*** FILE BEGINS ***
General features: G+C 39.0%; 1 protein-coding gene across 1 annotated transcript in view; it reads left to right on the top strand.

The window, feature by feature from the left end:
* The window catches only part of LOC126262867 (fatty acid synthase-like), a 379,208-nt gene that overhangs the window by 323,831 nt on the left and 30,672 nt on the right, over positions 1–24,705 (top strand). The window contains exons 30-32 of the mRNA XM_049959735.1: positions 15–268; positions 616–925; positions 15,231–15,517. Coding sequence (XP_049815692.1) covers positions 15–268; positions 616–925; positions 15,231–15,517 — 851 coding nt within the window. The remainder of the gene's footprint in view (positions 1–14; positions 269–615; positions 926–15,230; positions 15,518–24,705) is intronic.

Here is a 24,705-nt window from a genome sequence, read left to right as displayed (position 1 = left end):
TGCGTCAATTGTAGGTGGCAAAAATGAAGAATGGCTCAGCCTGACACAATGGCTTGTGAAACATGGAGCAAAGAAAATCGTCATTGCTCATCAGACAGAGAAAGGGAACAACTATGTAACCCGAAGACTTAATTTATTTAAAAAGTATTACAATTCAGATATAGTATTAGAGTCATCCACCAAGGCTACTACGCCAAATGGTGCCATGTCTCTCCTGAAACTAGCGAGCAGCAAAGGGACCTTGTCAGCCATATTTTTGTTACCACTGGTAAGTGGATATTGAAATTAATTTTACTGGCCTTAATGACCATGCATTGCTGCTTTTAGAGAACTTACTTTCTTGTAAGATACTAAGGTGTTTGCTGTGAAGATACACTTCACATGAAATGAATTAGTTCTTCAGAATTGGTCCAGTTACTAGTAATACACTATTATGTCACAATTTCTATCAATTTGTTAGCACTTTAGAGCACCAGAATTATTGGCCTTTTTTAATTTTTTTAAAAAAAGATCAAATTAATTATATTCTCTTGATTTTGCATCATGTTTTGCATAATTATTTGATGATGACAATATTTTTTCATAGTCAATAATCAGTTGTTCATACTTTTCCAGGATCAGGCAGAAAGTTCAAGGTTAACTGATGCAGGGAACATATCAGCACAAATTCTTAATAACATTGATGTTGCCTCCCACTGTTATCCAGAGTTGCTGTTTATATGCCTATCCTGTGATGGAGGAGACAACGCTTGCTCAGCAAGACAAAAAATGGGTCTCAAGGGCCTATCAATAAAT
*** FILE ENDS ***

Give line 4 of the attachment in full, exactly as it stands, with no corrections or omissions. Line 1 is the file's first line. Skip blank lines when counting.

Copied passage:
Here is a 24,705-nt window from a genome sequence, read left to right as displayed (position 1 = left end):